Imagine an unseasonably mild spring day. There is fresh life and expectancy all around. The air is fragrant and balmy. And yet…
And yet there is an inexplicable unease in the atmosphere. Perhaps a thunderstorm is building on the horizon, perhaps not, but the same sense of a not-too-distant threat lingers. This is the evocation of At My Door, the latest offering from homegrown talent Samantha Marais. That’s not to imply that a lightness of touch is notably absent, either vocally or on guitar, rather that Marais’ music represents a superior and deeper kind of nu-folk than is likely to be found on desperate-to-be-hip TV ads.
At My Door is the self-produced, home-recorded follow-up to 2007′s The Peppermint Conspiracy and is very much in the same vein, although perhaps a more settled effort. Marais’ style and technique shows more maturity and self-assuredness this time around, reflecting the changes in her personal and professional life over the past few years. Since we last encountered her music, Marais has relocated from London to Bristol where she has become embroiled in the cultural milieu of the city’s Stoke’s Croft area. Here, she founded the Coexist Music Collective and has been working closely with boyfriend Henry Dingle in their duo, Sam & Henry. So closely, in fact, that Dingle’s own new album is packaged alongside this one, bound together by ribbon, when purchased from a real-life record store.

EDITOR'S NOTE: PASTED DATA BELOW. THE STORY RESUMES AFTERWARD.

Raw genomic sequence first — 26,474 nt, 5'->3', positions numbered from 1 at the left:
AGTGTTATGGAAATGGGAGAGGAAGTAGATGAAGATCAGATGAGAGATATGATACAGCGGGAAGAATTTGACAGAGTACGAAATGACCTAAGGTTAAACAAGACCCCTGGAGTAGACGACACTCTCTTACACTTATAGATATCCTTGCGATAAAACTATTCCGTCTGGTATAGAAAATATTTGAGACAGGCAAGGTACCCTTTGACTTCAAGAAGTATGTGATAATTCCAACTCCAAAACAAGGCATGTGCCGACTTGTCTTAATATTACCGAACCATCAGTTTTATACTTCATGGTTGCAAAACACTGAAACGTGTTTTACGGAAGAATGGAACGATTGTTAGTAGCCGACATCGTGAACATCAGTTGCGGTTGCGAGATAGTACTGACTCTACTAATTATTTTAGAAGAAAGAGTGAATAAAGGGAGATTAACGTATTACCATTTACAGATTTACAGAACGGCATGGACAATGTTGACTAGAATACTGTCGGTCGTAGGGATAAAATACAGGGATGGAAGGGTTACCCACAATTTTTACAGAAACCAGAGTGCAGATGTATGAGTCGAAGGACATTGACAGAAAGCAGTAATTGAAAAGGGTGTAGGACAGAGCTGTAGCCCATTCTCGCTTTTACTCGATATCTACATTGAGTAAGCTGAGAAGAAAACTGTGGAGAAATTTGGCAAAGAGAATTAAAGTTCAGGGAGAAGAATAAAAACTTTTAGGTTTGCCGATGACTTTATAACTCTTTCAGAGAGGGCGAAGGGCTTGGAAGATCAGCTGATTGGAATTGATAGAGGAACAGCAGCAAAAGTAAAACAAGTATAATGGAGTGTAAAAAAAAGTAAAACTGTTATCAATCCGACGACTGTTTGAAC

Like its predecessor, At My Door opens with a brief interlude. ‘The Luckiest One’, with its music-box tune and childlike rhyme sung rather disconcertingly in an adult’s voice, wastes none of its mere twenty seconds in instilling that sense of looming turbulence. This quickly gives way to the transient lightness of ‘Cool Breeze’, a sunny head-nodder that’s the closest Marais ever comes to a single, before the rays are duly banished and the pace relinquished to more pensive material with the devotional ‘My Eternity’. Once re-established, the introspective, melancholy mood pervades right up to ‘A Little Of You’, a five-track run of delicate beauty and gathering clouds that finally gives way to something approaching the folk-pop levity of ‘Cool Breeze’. What ‘A Little Of You’ really represents, though, is the calm before the breaking of the long-awaited storm.
Inspired by the works of Argentine writer Jorge Louis Borges, and containing an excerpt of his poetry in the outro, ‘Black Swan’ arrives without the fanfare of a raging torrent. It doesn’t need to. Leaving no clear air in its wake, merely the feeling of a threat that has narrowly passed without harm, it’s sultry like a rumbling summer squall and undeniably epic in feel. As the album’s key song, at last dispersing the tension built up over the preceding songs, it feels like a natural conclusion. But it’s not. Both the title track and closing instrumental ‘Moth In Flight’ serve as a kind of postscript to the main event, as if allowing us to glimpse the metaphorical blue skies beyond the shifting shape of Marais’ most magnificent nimbus. And what do you know? It turned out pretty nice again.
[Self-released; April 4, 2011]
Tagged samantha marais